By Tom Robertson
That includes big organizations like Bemidji State University, the City of Bemidji and the local hospital. It also includes smaller organizations like Harmony Foods, a downtown health food cooperative that will soon produce Ojibwe labels for the fruits and vegetables in its produce section.
Meuers works with local Ojibwe language experts to help businesses with proper usage and spelling of Ojibwe words. He said a local funeral home has asked for an Ojibwe translation for a blessing for grieving families. Other businesses have asked for translation help for words like "pharmacist" and "we fix computers."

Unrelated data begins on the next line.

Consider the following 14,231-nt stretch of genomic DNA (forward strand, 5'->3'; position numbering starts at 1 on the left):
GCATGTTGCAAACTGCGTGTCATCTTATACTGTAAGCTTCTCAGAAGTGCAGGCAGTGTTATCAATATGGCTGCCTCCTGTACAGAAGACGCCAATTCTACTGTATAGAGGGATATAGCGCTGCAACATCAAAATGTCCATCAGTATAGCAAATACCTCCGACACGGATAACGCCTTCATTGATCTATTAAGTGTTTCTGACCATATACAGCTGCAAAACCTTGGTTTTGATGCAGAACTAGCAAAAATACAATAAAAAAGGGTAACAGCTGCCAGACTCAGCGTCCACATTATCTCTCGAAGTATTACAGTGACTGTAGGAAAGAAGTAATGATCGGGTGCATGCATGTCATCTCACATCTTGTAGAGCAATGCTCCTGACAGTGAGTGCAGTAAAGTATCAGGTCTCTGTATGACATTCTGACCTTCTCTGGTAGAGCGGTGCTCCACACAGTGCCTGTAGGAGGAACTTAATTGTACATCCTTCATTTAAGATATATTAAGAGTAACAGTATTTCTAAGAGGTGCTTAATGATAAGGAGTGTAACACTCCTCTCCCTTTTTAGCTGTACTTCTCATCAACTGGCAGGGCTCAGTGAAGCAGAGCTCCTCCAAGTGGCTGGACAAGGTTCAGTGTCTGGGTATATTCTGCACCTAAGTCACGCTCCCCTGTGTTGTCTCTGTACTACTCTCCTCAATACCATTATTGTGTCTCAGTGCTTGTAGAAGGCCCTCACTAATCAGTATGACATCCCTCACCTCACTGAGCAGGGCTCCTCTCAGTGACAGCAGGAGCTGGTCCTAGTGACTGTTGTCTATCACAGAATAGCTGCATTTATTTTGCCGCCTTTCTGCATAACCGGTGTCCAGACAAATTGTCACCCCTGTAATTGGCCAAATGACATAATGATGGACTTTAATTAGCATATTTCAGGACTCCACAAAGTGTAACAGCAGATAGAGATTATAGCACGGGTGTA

The Shared Vision group is working on strategies for tackling a wide range of complex race issues. But Meuers said the Ojibwe signs are a simple gesture, and the first tangible sign of progress.
"It's profound in its simplicity, and it's inexpensive to do," Meuers said. "The thought occurred to me that Indian people would look at this as a welcoming and a sign of respect. The non-Indians in the community would learn a little bit about the indigenous peoples that have been here for thousands of years, and the tourists would love it, so there's an economic side of it, too."